Purcell Siaki Sali, Legal Service Adviser, Massey University: "The Protection of Traditional knowledge and Expression of Culture in the Pacific"

Panel 3: Flows of Cultural Goods—Past and Present

Cultural goods have been evidence or souvenirs documenting a journey to foreign lands or trophies of a successful war. Today cultural goods are successfully traded and are an important income source for some countries.

Chair: Iain Sandford, Sidley Austin, Geneva

Dr Michelle Zang, Victoria University of Wellington: "Trade in Cultural Goods - a Pacific Island case study"

Mariya Polner, World Customs Organisation: "Illicit Trade in Cultural Goods"

Rostam J. Neuwirth, Professor of Law, University of Macau: "Culture and Trade"

Panel 4: Culture and the Environment

The intersection between environment and culture is incontrovertible- different cultures respond to differently to the challenges that arise as a result of climate change and human interference in the environment: from agriculture to art to the industries and professions that dominate different societies. For example, in places like the Caribbean, where fishing is a prominent livelihood for many, issues of pollution in the water will be of much greater concern than in landlocked or desert-covered countries.

Chair: Dr Elke Selter, Cultural Heritage Research Fellow, BIICL

Ron Vave, University of Hawaii: "Cultural practice of indigenous Fijian and Social and Ecological Resilience"

Muhammad Juma, Head of Africa Unit at the World Heritage Centre, UNESCO: "Natural Heritage Protection in Zanzibar" 

Caroline Mair-Toby, Partner, Mair, Port of Spain: "Climate Change - Cultural Resilience"

Panel 5: Dispute Resolution—Art and Artefacts

Art and cultural heritage disputes are often multidimensional, involving not only complex legal issues, but also sensitive, not necessarily legal elements, of an emotional, ethical, historical, moral, political, religious, or spiritual nature. This includes, for example, a small state's conflict with a museum regarding the return of an artefact and compensation for the unauthorised reproduction of the artefact in the museum's publication.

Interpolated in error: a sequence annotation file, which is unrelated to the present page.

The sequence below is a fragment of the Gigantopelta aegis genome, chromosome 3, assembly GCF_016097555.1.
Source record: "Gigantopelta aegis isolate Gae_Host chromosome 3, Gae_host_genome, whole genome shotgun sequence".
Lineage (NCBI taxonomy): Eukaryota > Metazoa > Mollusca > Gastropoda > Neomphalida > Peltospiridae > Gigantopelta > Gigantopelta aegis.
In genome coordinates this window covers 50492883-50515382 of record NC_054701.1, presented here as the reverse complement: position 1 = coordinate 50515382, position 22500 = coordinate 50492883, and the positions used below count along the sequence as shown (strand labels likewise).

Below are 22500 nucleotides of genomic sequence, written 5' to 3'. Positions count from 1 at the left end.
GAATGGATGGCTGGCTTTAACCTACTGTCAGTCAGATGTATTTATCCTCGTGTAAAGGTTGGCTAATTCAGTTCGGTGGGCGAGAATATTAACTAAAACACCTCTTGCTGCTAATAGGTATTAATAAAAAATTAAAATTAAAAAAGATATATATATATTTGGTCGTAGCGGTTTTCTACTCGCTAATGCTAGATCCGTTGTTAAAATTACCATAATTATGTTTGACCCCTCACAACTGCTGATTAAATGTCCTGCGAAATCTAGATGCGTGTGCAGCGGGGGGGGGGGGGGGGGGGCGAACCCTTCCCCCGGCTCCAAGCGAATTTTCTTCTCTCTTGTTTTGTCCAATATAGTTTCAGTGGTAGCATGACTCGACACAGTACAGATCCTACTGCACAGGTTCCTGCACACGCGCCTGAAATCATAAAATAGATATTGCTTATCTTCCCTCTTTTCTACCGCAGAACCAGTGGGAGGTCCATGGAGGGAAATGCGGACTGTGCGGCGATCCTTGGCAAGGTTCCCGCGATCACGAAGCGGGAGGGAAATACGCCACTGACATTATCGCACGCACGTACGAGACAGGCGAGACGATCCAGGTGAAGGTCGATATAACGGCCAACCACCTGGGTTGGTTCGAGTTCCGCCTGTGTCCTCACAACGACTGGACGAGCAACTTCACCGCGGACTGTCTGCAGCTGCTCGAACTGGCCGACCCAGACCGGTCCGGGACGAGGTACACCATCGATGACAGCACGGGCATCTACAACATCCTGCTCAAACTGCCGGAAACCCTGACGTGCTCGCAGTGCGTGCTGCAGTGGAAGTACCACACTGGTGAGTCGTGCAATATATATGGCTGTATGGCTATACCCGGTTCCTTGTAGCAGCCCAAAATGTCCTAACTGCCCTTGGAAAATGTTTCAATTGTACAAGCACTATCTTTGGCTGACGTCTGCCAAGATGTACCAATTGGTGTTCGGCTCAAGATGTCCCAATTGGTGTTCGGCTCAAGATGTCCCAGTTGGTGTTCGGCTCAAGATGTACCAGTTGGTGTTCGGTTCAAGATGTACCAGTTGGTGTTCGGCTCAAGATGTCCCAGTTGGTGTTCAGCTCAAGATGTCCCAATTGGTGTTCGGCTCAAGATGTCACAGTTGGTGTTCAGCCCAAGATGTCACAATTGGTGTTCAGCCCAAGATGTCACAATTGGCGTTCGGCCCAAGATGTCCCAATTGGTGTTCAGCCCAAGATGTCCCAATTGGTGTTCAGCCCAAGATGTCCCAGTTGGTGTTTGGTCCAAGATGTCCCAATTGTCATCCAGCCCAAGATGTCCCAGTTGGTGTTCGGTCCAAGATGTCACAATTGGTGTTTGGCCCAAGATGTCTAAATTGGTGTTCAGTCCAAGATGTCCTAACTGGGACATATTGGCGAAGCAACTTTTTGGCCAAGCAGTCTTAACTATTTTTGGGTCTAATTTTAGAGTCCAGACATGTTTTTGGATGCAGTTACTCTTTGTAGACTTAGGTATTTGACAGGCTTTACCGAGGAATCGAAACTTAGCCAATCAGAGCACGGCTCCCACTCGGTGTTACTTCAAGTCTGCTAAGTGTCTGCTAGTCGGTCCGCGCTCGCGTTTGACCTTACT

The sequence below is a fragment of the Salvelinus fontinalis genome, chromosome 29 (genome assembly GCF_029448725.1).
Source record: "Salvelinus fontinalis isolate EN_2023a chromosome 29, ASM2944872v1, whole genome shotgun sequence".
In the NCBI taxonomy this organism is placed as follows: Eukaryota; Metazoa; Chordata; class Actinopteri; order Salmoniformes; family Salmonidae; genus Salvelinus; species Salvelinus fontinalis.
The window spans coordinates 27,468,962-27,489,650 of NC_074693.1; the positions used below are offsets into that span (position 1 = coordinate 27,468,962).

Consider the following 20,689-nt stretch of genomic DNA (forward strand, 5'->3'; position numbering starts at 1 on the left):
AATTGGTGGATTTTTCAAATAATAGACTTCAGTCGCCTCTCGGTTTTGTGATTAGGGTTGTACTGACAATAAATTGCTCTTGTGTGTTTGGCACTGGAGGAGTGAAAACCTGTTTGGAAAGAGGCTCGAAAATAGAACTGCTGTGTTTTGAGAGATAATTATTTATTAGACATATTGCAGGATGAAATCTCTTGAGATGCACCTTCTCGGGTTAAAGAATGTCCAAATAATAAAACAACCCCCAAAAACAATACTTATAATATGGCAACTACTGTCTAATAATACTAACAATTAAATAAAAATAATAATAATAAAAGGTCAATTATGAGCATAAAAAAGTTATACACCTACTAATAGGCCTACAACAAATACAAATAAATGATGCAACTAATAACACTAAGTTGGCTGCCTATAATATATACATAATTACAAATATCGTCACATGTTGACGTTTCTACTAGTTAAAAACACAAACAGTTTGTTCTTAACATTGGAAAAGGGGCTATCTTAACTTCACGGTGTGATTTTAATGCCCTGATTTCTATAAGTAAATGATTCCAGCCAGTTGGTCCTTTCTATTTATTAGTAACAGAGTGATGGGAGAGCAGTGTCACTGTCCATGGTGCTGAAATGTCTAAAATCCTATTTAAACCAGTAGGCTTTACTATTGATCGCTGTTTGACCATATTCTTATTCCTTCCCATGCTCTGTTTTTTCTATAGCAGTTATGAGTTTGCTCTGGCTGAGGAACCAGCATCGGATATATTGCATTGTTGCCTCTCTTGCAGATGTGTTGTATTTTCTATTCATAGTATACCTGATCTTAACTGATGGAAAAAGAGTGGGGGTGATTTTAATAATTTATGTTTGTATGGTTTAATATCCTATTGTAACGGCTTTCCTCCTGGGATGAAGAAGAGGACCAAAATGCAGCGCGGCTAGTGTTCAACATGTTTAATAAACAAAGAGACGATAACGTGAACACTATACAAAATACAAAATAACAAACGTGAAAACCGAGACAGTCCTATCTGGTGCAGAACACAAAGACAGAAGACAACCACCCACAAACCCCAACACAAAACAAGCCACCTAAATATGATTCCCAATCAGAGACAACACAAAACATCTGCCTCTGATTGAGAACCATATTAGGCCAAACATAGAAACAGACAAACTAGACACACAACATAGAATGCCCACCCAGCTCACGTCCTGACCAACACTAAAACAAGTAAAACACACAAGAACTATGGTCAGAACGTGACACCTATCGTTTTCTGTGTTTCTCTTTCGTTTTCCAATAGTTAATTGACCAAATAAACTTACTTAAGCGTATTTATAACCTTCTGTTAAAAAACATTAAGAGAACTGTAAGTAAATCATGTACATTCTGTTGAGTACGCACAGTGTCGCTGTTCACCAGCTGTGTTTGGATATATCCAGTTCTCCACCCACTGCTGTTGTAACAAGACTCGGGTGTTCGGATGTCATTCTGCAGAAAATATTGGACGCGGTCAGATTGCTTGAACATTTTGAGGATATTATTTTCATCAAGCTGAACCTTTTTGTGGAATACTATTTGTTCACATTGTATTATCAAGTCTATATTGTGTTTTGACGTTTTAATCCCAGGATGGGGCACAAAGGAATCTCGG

Chair: WilmerHale

David Bowker, WilmerHale, Washington DC

Panel 6: Conclusion

Art and cultural heritage disputes are often multidimensional, involving not only complex legal issues, but also sensitive, not necessarily legal elements, of an emotional, ethical, historical, moral, political, religious, or spiritual nature. This includes, for example, a small state's conflict with a museum regarding the return of an artefact and compensation for the unauthorised reproduction of the artefact in the museum's publication.

Chair: Kristin Hausler, British Institute of International and Comparative Law Dorset Senior Research Fellow in Public International Law and Director of the Centre for International Law

Catherine C Cole, Heritage Consultant, Catherine C. Cole & Associates

Dr Alexandra Xanthaki, Professor, Brunel University, UN Special Rapporteur in the Field of Cultural Rights

Ana Tuiketei, Barrister and Arbitrator, Suva, Fiji